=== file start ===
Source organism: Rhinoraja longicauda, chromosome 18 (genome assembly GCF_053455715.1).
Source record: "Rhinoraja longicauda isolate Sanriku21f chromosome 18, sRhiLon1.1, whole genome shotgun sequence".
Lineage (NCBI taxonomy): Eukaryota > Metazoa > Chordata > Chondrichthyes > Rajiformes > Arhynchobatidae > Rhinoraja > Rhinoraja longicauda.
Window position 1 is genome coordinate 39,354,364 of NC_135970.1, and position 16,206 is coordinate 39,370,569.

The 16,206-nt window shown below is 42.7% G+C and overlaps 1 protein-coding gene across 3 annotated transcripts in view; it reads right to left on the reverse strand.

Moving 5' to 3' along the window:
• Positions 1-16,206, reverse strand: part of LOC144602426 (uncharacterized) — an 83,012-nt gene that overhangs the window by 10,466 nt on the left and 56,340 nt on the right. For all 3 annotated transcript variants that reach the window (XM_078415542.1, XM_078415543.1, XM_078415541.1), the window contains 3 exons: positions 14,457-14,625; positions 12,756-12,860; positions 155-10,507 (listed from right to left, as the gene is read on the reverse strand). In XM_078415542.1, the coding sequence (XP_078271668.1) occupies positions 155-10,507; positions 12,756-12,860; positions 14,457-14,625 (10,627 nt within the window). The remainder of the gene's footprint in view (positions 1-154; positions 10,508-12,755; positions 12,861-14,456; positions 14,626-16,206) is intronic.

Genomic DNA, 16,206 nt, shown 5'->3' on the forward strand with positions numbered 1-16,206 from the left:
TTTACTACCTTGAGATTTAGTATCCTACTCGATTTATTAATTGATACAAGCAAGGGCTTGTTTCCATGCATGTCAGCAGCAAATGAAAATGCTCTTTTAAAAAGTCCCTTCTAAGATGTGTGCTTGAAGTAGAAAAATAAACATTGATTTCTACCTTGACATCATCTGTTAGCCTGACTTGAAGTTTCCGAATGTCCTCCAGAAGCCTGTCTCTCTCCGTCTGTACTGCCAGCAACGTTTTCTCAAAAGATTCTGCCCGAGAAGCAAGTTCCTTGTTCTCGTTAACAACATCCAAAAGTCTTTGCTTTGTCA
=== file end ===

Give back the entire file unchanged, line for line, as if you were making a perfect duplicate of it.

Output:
Source organism: Rhinoraja longicauda, chromosome 18 (genome assembly GCF_053455715.1).
Source record: "Rhinoraja longicauda isolate Sanriku21f chromosome 18, sRhiLon1.1, whole genome shotgun sequence".
Lineage (NCBI taxonomy): Eukaryota > Metazoa > Chordata > Chondrichthyes > Rajiformes > Arhynchobatidae > Rhinoraja > Rhinoraja longicauda.
Window position 1 is genome coordinate 39,354,364 of NC_135970.1, and position 16,206 is coordinate 39,370,569.

The 16,206-nt window shown below is 42.7% G+C and overlaps 1 protein-coding gene across 3 annotated transcripts in view; it reads right to left on the reverse strand.

Moving 5' to 3' along the window:
• Positions 1-16,206, reverse strand: part of LOC144602426 (uncharacterized) — an 83,012-nt gene that overhangs the window by 10,466 nt on the left and 56,340 nt on the right. For all 3 annotated transcript variants that reach the window (XM_078415542.1, XM_078415543.1, XM_078415541.1), the window contains 3 exons: positions 14,457-14,625; positions 12,756-12,860; positions 155-10,507 (listed from right to left, as the gene is read on the reverse strand). In XM_078415542.1, the coding sequence (XP_078271668.1) occupies positions 155-10,507; positions 12,756-12,860; positions 14,457-14,625 (10,627 nt within the window). The remainder of the gene's footprint in view (positions 1-154; positions 10,508-12,755; positions 12,861-14,456; positions 14,626-16,206) is intronic.

Genomic DNA, 16,206 nt, shown 5'->3' on the forward strand with positions numbered 1-16,206 from the left:
TTTACTACCTTGAGATTTAGTATCCTACTCGATTTATTAATTGATACAAGCAAGGGCTTGTTTCCATGCATGTCAGCAGCAAATGAAAATGCTCTTTTAAAAAGTCCCTTCTAAGATGTGTGCTTGAAGTAGAAAAATAAACATTGATTTCTACCTTGACATCATCTGTTAGCCTGACTTGAAGTTTCCGAATGTCCTCCAGAAGCCTGTCTCTCTCCGTCTGTACTGCCAGCAACGTTTTCTCAAAAGATTCTGCCCGAGAAGCAAGTTCCTTGTTCTCGTTAACAACATCCAAAAGTCTTTGCTTTGTCA